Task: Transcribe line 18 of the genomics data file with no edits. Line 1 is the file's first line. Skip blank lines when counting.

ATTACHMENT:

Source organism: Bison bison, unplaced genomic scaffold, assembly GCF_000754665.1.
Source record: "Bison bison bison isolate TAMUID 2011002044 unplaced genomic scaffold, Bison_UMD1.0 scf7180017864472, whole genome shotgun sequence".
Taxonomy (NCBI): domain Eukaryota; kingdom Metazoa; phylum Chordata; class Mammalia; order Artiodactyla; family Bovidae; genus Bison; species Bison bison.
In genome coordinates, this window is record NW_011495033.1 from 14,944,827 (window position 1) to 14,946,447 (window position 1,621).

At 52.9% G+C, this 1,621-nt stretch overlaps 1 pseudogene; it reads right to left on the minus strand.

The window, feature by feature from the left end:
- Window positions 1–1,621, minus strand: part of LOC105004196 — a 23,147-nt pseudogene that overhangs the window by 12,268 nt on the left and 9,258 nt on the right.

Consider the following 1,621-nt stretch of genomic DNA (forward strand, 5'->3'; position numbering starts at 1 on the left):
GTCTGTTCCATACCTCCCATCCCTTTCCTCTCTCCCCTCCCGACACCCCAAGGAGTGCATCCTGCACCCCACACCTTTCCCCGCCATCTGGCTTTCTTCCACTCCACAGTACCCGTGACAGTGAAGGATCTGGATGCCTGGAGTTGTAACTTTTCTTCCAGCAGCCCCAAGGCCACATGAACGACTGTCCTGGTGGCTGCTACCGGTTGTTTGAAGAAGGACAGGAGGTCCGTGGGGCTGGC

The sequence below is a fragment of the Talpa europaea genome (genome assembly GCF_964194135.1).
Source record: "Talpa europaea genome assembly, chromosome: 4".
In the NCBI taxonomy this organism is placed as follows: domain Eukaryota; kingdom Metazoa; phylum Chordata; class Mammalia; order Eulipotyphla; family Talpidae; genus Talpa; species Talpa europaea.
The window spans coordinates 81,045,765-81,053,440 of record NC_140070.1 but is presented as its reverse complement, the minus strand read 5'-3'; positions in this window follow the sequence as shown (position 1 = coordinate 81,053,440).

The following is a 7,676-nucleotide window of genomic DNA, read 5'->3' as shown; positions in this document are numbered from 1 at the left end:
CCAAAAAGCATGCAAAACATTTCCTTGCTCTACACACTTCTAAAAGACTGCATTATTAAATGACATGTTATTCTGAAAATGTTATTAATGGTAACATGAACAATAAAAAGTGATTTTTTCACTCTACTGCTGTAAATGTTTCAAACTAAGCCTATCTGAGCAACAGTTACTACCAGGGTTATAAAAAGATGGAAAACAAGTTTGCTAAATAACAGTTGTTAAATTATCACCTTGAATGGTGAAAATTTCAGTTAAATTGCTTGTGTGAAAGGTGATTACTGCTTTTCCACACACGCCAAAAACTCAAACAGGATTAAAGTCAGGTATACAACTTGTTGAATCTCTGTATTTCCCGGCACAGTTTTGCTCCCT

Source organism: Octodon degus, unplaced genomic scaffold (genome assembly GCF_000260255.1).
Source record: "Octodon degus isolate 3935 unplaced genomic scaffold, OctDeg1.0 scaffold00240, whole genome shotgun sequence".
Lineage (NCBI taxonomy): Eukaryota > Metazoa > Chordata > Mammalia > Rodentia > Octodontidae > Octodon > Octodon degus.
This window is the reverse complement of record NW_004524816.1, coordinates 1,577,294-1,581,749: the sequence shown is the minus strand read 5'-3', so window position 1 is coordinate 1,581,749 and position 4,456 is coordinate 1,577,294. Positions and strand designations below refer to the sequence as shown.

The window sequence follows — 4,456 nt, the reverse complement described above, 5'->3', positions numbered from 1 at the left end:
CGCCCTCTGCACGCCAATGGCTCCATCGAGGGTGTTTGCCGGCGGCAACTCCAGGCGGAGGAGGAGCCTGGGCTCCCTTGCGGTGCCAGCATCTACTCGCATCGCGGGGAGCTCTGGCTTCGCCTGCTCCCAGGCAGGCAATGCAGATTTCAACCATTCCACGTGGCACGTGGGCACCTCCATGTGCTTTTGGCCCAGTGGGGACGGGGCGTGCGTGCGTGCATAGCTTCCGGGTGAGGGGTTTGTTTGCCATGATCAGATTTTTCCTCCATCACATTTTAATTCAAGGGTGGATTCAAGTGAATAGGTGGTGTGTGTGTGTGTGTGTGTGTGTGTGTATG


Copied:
Lineage (NCBI taxonomy): Eukaryota > Metazoa > Chordata > Mammalia > Rodentia > Octodontidae > Octodon > Octodon degus.